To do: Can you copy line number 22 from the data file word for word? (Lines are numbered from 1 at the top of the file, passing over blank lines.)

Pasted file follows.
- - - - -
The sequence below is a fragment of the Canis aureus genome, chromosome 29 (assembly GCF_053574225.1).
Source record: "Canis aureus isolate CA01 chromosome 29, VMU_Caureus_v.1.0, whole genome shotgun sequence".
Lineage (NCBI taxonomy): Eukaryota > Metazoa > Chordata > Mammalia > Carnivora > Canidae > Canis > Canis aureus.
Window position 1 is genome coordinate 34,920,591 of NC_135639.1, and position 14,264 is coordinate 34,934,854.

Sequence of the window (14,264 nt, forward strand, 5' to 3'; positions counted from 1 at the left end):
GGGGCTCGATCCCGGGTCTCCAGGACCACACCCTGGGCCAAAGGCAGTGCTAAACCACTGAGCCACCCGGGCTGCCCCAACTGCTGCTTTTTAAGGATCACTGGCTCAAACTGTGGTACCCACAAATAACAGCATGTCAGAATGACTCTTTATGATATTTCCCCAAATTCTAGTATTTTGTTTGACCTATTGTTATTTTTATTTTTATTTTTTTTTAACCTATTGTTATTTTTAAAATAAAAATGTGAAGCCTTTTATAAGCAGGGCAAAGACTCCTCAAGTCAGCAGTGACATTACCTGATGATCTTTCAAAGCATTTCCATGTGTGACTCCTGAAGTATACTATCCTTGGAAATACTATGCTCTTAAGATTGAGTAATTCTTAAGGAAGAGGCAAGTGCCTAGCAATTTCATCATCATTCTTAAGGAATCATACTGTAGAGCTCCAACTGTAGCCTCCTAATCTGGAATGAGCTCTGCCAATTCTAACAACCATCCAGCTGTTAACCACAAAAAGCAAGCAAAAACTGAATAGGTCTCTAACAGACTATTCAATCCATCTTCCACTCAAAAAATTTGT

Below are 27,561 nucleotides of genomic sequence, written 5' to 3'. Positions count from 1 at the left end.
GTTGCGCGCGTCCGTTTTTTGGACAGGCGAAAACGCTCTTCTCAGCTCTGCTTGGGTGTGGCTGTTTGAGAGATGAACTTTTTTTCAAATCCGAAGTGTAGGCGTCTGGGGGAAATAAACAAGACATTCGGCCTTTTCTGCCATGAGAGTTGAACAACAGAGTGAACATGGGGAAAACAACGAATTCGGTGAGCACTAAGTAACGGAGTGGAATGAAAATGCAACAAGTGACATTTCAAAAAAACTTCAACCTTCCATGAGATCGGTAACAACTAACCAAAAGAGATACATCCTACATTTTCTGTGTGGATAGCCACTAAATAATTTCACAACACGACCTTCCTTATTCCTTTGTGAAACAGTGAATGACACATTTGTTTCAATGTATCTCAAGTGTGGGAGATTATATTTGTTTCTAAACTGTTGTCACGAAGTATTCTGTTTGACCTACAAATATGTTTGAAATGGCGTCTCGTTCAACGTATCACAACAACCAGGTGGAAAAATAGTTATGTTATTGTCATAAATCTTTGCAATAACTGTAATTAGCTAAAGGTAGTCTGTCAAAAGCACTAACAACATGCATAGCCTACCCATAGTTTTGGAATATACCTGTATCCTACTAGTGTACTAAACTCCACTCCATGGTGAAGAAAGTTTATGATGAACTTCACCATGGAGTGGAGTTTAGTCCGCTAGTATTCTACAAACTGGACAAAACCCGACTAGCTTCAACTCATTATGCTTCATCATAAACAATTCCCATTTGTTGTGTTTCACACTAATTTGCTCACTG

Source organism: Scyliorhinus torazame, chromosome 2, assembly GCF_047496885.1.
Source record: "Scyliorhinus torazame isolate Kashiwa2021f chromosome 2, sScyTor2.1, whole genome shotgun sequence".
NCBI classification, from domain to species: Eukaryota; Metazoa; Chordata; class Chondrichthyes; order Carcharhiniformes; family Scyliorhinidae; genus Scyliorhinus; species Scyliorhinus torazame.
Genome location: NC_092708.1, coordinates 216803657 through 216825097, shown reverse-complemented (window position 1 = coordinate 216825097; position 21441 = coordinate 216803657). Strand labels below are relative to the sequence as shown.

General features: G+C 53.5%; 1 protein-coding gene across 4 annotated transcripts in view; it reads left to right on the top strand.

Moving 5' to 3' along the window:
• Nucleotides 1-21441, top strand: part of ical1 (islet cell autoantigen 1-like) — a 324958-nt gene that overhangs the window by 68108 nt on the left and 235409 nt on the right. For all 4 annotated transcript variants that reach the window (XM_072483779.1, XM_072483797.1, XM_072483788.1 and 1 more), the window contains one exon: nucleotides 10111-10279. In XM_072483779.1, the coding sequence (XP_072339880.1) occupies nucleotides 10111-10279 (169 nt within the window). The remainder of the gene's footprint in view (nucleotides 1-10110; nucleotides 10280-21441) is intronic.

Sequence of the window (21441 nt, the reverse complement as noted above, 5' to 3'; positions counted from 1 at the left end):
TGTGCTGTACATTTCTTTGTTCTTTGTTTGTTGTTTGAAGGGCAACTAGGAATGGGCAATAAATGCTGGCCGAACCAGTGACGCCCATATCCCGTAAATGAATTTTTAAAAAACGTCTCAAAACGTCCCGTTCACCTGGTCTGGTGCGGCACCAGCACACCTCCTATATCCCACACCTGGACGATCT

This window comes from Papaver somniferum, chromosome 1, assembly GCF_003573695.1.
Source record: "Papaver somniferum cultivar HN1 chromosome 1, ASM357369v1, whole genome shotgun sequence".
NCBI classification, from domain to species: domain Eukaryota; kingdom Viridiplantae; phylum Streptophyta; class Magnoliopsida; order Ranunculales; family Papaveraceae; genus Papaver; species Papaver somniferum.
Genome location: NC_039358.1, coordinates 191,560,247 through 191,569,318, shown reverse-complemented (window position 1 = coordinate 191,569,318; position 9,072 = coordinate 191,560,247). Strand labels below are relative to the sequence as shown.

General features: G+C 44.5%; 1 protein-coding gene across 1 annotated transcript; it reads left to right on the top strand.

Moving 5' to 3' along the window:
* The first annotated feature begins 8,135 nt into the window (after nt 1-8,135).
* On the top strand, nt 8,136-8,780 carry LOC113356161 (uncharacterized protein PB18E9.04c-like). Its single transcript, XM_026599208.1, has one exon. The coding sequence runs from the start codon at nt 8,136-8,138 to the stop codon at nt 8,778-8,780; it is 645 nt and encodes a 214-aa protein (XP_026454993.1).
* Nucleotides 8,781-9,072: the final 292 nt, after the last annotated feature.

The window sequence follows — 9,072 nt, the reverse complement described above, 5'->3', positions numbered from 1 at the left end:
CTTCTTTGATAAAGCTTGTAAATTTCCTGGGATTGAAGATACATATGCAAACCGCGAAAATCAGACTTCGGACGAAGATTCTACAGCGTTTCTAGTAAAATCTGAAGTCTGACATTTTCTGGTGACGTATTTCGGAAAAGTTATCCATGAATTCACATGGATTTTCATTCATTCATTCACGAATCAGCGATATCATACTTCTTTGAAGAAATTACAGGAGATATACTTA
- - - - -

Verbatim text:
General features: G+C 44.5%; 1 protein-coding gene across 1 annotated transcript; it reads left to right on the top strand.